Connective tissues contain large amounts of extracellular material modified into different types. They are varied in structure to permit them to support the entire body and to connect its parts. Connective tissue includes fibrous tissue found in tendons and ligaments; elastic tissue found in ligaments between the vertebrae, arterial walls, and trachea; cartilaginous tissue found in joints and in the development of bone; and adipose tissue that, with its fat deposits, cushions and supports vital organs and stores excess food.

Fluid Tissue

Fluid tissues are the blood and lymph. These tissues function to distribute food and oxygen to other tissues, carry waste products from the tissues to the kidneys and lungs, and carry defensive cells and other substances to destroy disease-producing agents (Figure 4-12).



Groups of specialized tissues performing a specific function are called organs. The stomach is an organ of digestion. The uterus is an organ of reproduction. A group of organs working together is known as a system. For example, the stomach is only one of the organs in the digestive system, and the uterus is only one organ in the reproductive system.

Chapter 5 discusses the systems formed by the organs in the body of the horse.


All living material is made of cells or the chemical products of cells. Most of the cells in the body of the horse carry on the processes of maintenance, synthesis, and cell division. As cells carry on these life processes, they require energy and produce waste products.

All cells contain the same genetic information, but through morphogenesis cells grow and develop into specialized cells. Tissues are structured groupings of cells specialized to perform a common function necessary to the survival of the horse. The five basic tissue types include nerve, epithelial, muscle, connective, and fluid. Tissues combine to form organs, and organs group to form functional body systems.


Success in any career requires knowledge. Test your knowledge of this chapter by answering these questions or solving these problems.

True or False

1. Prophase occurs in both mitosis and meiosis.

2. Axons are a part of absorptive cells.

3. Groups of specialized cells are called organs.

4. An end product of mitosis is sperm cells or an egg.

5. The pancreas and pituitary are glands that have large numbers of secretory cells.

Short Answer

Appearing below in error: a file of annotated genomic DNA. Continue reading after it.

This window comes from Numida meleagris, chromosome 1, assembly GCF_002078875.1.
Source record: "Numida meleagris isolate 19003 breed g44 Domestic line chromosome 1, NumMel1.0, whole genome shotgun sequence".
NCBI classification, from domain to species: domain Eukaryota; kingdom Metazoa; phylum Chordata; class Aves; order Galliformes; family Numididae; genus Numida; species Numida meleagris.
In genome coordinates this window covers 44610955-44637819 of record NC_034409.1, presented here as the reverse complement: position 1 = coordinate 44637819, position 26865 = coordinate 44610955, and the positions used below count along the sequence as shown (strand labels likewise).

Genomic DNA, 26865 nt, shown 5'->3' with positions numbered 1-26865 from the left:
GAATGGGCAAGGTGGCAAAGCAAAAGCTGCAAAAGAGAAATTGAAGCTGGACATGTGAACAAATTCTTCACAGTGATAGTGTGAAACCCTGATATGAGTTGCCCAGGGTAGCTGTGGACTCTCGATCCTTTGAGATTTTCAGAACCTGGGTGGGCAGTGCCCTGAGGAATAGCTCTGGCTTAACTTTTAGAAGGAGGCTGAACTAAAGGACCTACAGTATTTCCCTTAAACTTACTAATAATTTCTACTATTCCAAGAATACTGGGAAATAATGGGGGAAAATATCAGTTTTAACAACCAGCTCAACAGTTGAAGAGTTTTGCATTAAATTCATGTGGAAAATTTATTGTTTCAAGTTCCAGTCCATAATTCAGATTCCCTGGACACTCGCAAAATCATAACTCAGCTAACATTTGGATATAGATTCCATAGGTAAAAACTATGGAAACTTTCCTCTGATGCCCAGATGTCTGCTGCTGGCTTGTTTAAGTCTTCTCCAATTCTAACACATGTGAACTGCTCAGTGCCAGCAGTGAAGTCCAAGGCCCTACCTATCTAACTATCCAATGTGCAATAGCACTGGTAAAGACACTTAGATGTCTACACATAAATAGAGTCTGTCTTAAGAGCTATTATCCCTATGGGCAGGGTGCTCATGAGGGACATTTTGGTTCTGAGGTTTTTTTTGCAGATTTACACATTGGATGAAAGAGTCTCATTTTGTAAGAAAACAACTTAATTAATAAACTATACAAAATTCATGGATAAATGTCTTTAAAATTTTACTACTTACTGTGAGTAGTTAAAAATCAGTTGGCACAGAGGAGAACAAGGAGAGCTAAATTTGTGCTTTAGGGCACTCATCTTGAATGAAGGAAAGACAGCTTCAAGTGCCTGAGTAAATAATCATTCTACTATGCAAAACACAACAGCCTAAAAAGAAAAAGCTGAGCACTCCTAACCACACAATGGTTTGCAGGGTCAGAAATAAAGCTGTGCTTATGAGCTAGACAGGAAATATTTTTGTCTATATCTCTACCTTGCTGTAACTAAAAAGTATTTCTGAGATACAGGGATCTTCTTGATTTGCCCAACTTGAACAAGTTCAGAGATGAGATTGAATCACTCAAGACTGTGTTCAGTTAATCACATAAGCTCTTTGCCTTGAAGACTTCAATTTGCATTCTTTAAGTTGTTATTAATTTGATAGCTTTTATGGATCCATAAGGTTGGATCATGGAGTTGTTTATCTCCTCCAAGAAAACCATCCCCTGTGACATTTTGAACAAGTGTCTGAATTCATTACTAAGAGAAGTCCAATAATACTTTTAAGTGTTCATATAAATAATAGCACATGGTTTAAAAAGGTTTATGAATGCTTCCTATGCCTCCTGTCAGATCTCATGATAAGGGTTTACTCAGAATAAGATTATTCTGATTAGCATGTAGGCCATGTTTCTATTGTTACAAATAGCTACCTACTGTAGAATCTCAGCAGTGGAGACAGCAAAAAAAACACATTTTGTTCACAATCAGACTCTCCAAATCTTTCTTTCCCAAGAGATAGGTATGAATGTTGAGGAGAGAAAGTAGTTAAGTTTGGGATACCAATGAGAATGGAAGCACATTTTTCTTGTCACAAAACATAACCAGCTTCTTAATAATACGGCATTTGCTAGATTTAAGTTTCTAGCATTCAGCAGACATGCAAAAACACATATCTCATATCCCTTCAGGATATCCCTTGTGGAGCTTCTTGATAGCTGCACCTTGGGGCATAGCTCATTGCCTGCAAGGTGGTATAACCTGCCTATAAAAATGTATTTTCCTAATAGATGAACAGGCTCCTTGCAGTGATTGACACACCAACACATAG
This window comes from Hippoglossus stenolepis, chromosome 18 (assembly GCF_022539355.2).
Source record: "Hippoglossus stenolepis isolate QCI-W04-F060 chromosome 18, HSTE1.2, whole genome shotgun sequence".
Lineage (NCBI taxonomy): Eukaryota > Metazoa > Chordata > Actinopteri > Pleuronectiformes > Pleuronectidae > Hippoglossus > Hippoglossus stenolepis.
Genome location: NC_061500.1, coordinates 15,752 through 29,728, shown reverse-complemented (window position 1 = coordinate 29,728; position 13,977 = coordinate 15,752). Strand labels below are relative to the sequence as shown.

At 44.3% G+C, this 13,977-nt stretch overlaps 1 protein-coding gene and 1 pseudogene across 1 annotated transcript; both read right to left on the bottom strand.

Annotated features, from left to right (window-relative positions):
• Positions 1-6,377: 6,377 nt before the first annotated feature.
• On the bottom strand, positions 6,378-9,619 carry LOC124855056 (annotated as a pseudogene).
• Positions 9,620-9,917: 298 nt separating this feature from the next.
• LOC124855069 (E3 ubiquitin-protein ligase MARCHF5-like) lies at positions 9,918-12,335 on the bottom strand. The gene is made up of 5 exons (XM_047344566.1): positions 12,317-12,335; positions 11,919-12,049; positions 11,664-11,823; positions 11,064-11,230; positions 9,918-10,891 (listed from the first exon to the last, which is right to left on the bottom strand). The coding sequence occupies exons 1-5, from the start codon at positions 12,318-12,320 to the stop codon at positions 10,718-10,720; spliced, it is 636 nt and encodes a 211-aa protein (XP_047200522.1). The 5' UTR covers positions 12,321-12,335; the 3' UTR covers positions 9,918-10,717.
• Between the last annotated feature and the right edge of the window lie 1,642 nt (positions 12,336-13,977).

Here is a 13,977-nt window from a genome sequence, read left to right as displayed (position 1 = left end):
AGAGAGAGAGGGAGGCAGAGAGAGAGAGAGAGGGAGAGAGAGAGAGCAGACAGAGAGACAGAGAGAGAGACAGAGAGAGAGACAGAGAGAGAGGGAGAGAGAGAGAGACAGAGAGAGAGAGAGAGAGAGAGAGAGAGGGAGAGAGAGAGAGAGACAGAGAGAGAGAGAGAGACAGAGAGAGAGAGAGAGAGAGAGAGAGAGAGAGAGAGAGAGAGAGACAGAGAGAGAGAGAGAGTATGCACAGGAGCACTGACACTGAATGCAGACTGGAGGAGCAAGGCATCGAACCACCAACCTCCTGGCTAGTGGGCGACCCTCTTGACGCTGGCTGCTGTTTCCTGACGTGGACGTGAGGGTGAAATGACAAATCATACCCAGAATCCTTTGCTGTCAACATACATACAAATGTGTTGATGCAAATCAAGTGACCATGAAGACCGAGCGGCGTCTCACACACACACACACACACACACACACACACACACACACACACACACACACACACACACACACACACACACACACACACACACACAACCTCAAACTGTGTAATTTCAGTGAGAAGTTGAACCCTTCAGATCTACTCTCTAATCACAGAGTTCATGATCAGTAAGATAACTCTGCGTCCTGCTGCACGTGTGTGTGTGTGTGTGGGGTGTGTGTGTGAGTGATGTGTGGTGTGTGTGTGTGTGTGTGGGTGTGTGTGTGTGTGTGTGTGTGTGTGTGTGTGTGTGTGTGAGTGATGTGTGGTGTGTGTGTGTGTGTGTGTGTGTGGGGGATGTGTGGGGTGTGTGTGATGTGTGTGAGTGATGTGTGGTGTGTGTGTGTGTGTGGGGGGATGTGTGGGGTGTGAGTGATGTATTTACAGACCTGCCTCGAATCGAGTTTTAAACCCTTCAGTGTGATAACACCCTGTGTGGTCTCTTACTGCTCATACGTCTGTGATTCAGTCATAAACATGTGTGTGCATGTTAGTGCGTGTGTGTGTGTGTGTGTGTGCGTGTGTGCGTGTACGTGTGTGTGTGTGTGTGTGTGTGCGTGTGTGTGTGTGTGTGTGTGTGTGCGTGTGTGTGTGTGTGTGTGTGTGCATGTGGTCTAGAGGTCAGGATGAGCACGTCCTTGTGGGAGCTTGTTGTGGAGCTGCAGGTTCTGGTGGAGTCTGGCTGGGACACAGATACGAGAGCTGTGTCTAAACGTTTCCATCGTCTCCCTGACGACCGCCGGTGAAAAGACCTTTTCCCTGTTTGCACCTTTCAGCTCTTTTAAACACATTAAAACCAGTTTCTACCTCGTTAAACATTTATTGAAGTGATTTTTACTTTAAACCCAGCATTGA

6. List 5 of the 10 major components of a cell.

7. Name three general functions of all cells.

8. Name two gametes.

9. Identify five general types of tissues.

10. What general type of tissue includes fibrous, elastic, cartilaginous, and adipose tissue?

11. Give an example of a fluid tissue.

12. What type of information is carried in DNA?

Critical Thinking/Discussion

13. Describe six assumptions that make the cell the fundamental unit of life.

14. Discuss the concept of morphogenesis.

15. Explain the difference between mitosis and meiosis.

16. Discuss the differences between skeletal, smooth, and cardiac muscle.

17. Describe the two events that cell division depends upon.

18. What is the importance of ATP?


1. From a biological supply company, obtain prepared microscope slides of epithelial tissue, muscle tissue, nerve tissue, connective tissue, and blood. View these through a microscope, and make sketches of each type. As an alternative, search the Internet for sites with photographs of tissue cross sections and histological (tissue) discussions.

2. Draw and label your own diagram of an animal cell. Label all of the components of the cell.

3. Develop a report on the production of ATP in the body. How is it produced, and where is it used? Briefly, outline the biochemistry involved in producing and using ATP.

4. Obtain a blood smear and staining kit. Using your own blood, make and stain some blood smears, and observe these through the microscope. Make drawings of your observations.



Asimov, I. (1954). The chemicals of life. New York: New American Library.

Aspinall, V., & O'Reilly, M. (2004). Introduction to veterinary anatomy and physiology. Oxford, UK: Butterworth-Heinemann.

Frandson, R. D., Fails, A. D., Wilke, W. L. (2003). Anatomy and physiology of farm animals (6th ed.). Philadelphia: Lippincott, Williams & Wilkins.

Hafez, E. S. E. (2000). Reproduction in farm animals (7th ed.). Philadelphia: Lippincott, Williams & Wilkins.

Kahn, C. M. (Ed.). (2005). The Merck veterinary manual (7th ed.). Whitehouse Station, NJ: Merck & Co.

Thomas, L. (1974). The lives of a cell: Notes of a biology watcher. New York: Viking Press.

Equipment and Supplies

Carolina Biological Supply Company, Carolina Science and Math Catalog 66, 2700 York Rd., Burlington, NC 27215-3398 <>

Fisher Science Education, 4500 Turnberry, Hanover Park, IL 60133 <http://www.>

NASCO Agricultural Sciences, 901 Janesville Ave., Fort Atkinson, WI53533-0901 <>

Nebraska Scientific, 3823 Leavenworth St., Omaha, NE 68105-1180 <http://>


Internet sites represent a vast resource of information, but remember that the URLs (uniform resource locator) for World Wide Web sites can change without notice. Using one of the search engines on the Internet such as Yahoo!, Google, or, find more information by searching for these words or phrases:

cellular biology

components of the cell

plasma membrane



endoplasmic reticulum

Golgi apparatus







cell division (mitotic cycle, meiotic cycle)

absorptive cells

secretory cells

nerve cells

sensory cells

muscle cells

reproductive cells


nerve tissue

epithelial tissue

muscle tissue

connective tissue

fluid tissue

Table A-18 in the appendix also provides a listing of some useful Internet sites that can serve as a starting point for further exploration.
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Author:Parker, Rick
Publication:Equine Science, 3rd ed.
Geographic Code:1USA
Date:Jan 1, 2008
Previous Article:Chapter 3 Breeds, types, and classes of horses.
Next Article:Chapter 5 Functional anatomy.